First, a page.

In addition, you can expect the following actions from our school system in the short-term:

We will be instructing our school nurses to remain vigilant at sending students home who present with respiratory issues or a fever;

We will be focusing our custodial efforts on cleaning commonly used surfaces (such as desks, door handles, etc.) on a daily basis;

We are in constant coordination with local, State, and Federal agencies, as needed; and,

We will continue communication with you about any local developments or changes to our protocols. 

For the most up to date information about this situation, you can visit the Center for Disease Control’s website at:


The World Health Organization’s website at:

https://www.who.int/emergencies/diseases/novel-coronavirus-2019, or 

The NH DHHS website at https://www.dhhs.nh.gov/dphs/cdcs/2019-ncov.htm. 

While this is a public health concern, the CDC continues to report that the immediate risk to the general public remains low at this time. Yet, in today’s connected world, the potential for infectious disease is always of concern. 

The Novel Coronavirus (2019-nCoV) is an evolving situation that we are following closely and will continue to update you as information is shared with us. Please rest assured that we are monitoring student health concerns.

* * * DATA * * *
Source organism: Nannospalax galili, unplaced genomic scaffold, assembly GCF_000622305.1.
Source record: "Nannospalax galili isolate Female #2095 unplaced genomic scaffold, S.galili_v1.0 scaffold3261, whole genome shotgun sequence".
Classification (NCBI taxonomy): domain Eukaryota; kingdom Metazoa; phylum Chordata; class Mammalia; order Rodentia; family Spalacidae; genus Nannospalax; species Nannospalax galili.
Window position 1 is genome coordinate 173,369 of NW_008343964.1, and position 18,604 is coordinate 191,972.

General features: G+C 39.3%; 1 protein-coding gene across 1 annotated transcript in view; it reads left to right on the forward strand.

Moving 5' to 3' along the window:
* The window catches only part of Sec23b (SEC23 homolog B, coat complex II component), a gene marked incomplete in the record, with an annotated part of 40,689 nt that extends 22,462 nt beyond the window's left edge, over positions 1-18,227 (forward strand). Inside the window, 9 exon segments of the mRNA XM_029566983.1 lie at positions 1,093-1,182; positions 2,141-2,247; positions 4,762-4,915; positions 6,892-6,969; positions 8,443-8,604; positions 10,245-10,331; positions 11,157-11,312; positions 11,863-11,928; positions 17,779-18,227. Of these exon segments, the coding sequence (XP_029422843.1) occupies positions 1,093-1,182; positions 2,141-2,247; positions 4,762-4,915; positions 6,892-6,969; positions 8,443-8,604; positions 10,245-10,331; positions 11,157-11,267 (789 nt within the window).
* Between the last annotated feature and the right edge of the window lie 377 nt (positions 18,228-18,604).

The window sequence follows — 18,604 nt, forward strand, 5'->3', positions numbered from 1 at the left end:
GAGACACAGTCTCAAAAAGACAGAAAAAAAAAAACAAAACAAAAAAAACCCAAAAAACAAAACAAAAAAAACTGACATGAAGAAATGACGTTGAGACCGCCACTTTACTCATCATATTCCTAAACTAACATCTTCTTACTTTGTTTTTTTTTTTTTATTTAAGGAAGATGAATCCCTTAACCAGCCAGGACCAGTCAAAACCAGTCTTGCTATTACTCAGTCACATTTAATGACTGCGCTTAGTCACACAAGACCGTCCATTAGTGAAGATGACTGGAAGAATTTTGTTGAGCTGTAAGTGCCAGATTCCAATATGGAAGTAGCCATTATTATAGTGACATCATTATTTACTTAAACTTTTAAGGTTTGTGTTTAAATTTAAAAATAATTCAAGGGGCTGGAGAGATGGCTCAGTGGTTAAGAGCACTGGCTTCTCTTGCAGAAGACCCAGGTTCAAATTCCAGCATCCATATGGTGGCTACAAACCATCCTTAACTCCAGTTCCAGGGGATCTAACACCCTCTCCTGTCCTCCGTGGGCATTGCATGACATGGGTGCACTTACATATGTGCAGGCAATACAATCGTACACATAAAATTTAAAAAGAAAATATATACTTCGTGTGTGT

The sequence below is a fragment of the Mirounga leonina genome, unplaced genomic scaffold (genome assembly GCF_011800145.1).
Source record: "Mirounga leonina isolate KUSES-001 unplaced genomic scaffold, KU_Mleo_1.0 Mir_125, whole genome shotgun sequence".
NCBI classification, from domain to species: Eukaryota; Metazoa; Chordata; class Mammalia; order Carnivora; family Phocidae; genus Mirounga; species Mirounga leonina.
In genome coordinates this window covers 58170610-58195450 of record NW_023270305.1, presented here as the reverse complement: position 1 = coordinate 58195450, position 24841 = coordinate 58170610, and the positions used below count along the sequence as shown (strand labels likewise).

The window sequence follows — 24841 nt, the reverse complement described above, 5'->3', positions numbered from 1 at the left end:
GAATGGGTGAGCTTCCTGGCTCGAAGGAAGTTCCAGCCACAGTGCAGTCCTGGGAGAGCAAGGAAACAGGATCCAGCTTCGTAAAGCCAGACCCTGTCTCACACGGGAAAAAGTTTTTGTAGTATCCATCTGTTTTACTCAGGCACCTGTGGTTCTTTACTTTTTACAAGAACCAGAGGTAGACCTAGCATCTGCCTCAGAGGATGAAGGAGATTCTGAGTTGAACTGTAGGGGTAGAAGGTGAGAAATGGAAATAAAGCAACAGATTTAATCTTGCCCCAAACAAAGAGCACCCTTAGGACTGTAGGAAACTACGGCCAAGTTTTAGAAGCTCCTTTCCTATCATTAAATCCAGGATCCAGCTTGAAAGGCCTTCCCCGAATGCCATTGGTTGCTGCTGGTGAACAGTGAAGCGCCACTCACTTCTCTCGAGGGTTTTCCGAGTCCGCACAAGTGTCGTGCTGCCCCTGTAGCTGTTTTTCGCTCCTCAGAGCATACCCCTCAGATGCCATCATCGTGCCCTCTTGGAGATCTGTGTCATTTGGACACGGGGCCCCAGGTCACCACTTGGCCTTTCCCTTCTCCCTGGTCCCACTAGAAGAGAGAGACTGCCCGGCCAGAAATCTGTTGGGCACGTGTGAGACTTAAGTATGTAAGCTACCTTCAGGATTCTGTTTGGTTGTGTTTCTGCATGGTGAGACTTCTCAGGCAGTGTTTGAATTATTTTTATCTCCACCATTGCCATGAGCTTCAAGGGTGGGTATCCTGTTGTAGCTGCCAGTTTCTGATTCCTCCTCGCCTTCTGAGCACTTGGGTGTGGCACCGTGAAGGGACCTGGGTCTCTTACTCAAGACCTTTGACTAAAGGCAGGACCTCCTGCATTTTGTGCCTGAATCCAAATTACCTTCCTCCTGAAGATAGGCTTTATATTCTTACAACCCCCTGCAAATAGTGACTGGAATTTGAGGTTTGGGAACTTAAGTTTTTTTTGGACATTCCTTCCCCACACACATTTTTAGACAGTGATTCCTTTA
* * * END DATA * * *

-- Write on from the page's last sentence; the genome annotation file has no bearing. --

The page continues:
According to the health department, people who have returned from mainland China are being monitored by public health authorities and must stay home for 14 days after their travel. People who have returned from other locations with travel notices for COVID-19 may continue to attend work and school. Travelers that develop symptoms (e.g. fever, cough, or shortness of breath), should: 

Take their temperature with a thermometer.

Stay home and avoid close contact with other people.

Seek health advice by phone from either a healthcare provider or the NH Division of Public Health Services at 603-271-4496 (after-hours: 603-271-5300).

Before going to a doctor’s office or emergency room, call ahead and tell the provider or office about recent travel and symptoms.

Practice strict respiratory etiquette and hand hygiene including covering the nose and mouth with a tissue when coughing or sneezing and washing hands often with soap and water for at least 20 seconds, or using an alcohol-based hand sanitizer if soap and water are not available.

If available, wear a surgical mask when traveling outside of the home (e.g. to a doctor’s office) 

Two resources that may be helpful in talking to children about COVID-19 are listed below: 



We remain deeply committed to student and staff wellness. We will continue to monitor the situation, and prepare with state and local officials. Additionally, we will share new information with you as it comes to us. If you have any questions, please contact your school nurse, building principal, or myself at: Jessica.huizenga@milfordk12.org


Jessica Huizenga Superintendent of Schools